There are 196 school days in a year. Our goal is to provide 250 food-insecure children with a free, daily lunch resulting in close to 50,000 meals for the 2022/2023 academic year. At roughly $2.50 per meal, our program will cost approximately $125,000 annually. Gifts of the Heart relies on bulk food donations, purchased food items, and volunteer meal prep/delivery, to keep our meal costs affordable.


The lunch prep magic happens through the generous donation of a commercial kitchen space and a dream team of kitchen volunteers. Presently, the team prepares 250 daily warm, nutritious meals for Mondays, Wednesdays, and Fridays. On Tuesday and Thursday they prepares deli-style sandwiches for school lunches. Delivery of meals to schools is also covered by helpful volunteers. Meals are prepared with food items sourced from the Brantford Food Bank, food rescue initiatives, community pantries, and essential purchased items facilitated by generous donations from the public.


In 2021, apart from our school lunch program, we wanted to do something a little extra for kids who experienced acute food insecurities in their home life. We could feed them something through the school week, but wanted to help make sure they got enough sustenance to see them through the weekends as well. Staff at two Brantford schools were able to help assess needs of certain students and give us an idea of how many kids could benefit from weekend support. A small space at Major Ballachey PS was donated to Gifts of the Heart to use for sorting and storing pantry and clothing items. With that we began putting together 24+ weekend food bags containing donated and purchased food items. Kids were sent home with weekend bags every Friday knowing that there would be enough food for them to have and share with family members.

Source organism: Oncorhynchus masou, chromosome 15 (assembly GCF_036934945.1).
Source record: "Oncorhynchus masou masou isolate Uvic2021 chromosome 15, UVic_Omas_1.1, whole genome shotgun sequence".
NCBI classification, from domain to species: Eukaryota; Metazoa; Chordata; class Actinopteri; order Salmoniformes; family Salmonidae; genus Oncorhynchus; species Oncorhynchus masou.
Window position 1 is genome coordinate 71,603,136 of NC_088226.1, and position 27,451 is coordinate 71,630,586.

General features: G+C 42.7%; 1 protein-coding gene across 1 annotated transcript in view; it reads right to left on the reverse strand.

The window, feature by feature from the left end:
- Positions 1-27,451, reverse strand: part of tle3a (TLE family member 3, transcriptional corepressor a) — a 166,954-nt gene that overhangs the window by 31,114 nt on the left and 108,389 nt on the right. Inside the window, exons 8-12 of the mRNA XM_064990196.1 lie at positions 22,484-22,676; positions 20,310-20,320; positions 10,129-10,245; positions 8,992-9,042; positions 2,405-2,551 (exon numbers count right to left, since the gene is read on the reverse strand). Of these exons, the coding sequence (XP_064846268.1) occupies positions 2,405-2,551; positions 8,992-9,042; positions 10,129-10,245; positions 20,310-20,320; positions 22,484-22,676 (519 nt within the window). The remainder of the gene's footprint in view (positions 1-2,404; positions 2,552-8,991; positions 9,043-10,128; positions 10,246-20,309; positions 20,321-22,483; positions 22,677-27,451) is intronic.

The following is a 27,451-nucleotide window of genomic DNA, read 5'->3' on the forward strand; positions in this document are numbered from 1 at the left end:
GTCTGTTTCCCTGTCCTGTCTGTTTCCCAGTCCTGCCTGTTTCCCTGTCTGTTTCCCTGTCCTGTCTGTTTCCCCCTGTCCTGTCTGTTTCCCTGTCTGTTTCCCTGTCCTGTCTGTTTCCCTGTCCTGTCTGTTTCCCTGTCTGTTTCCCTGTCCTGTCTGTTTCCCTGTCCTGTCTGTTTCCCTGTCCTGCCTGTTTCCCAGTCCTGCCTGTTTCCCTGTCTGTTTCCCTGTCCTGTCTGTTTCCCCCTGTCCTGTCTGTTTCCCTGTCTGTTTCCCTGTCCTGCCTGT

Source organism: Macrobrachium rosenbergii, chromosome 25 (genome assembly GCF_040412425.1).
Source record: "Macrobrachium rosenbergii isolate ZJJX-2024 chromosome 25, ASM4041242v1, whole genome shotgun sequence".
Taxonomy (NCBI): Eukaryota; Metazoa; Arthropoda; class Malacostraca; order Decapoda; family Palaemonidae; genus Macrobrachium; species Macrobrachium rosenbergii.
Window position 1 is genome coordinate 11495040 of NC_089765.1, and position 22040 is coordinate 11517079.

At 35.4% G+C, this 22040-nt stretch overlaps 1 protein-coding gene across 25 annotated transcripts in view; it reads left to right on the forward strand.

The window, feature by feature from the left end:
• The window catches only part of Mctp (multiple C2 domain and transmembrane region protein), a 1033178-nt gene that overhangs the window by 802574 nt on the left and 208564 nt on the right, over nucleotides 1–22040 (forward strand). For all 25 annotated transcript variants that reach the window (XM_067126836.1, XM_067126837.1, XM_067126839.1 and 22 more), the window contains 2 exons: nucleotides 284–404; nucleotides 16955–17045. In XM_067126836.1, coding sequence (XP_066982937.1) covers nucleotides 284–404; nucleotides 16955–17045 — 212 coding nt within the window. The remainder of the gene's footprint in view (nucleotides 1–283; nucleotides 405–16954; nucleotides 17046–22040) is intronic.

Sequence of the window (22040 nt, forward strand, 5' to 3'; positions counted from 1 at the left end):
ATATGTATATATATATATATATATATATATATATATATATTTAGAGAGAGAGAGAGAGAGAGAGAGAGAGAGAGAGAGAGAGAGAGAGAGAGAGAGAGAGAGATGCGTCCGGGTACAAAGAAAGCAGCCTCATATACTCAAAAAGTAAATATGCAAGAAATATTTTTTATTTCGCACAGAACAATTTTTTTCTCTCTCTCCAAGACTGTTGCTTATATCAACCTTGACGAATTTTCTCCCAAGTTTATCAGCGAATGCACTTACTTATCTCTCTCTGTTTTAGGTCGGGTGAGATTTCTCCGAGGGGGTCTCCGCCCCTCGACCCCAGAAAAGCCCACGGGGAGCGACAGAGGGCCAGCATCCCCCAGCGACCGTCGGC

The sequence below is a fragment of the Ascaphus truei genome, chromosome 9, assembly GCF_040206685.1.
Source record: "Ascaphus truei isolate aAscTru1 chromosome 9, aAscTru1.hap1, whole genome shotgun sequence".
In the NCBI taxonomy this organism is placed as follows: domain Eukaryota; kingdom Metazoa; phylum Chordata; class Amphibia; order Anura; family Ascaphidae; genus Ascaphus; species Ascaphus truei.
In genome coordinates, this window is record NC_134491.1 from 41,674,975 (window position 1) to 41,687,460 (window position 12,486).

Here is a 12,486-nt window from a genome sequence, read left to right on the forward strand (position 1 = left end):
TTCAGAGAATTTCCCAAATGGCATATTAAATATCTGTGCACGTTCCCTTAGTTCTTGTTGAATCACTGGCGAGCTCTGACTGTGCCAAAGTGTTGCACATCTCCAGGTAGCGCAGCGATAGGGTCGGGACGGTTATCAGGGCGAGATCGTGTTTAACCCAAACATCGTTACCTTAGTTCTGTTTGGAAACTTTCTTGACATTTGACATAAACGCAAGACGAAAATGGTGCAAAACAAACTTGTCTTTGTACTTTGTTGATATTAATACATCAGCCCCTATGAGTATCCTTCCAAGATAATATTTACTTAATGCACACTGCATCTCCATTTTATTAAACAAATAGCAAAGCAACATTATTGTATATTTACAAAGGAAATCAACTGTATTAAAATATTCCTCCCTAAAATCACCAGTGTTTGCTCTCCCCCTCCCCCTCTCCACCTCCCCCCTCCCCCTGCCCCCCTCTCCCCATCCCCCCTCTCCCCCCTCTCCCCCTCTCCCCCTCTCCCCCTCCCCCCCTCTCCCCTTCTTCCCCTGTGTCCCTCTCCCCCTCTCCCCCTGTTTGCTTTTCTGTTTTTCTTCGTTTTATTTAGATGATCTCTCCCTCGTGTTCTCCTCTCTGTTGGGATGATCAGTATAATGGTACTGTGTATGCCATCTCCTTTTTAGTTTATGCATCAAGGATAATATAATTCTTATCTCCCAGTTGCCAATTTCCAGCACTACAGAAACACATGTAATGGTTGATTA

When the 2021-2022 school year was coming to a close, we started to worry about some of our most vulnerable kids. We were able to provide lunch and weekend bag support to so many kids during the school year, but what would the summer months look like? With inflation affecting everyone's grocery bills, we wanted to support those most in need through the summer. With this idea we polled some schools in the city asking educators if they had concerns about certain kids or families. With the consent from families, we were able to connect with, assess the needs and support close to 20 families throughout the summer. Depending on the number of family members, we would put together Family Food Bins containing donated and purchase food and hygiene items, diapers, wipes, cleaning products… anything we could add in to make life a little easier. Items were donated from the food bank, food rescue initiatives, community pantries, and some items were purchased for the pantry through generous donations from the public.


For single parents with multiple children experiencing poverty, this was an especially helpful program. Not only did they have to figure out where their next meal was coming from, but they didn’t have to worry about when and how to make it to a food bank or pantry day since their bins were delivered directly to their doorstep. Relieving some of the pressure from guardians allows them to focus on what is most important and improves the family dynamic imeasurably.


As a team of volunteers, we’ve been working to revive the Wish Closet at Major Ballachey PS. This was a very successful charitable endeavour led by Betty Findlay in the past. Though our operation pales in comparison to Betty’s once formidable free clothing and houseware pantry, we hope to build capacity and be able to offer free clothing to even more kids. At the moment, we’re collecting items and planning free clothing bazaars to get what’s needed out into the community... especially ever-so-vital warm winter gear.

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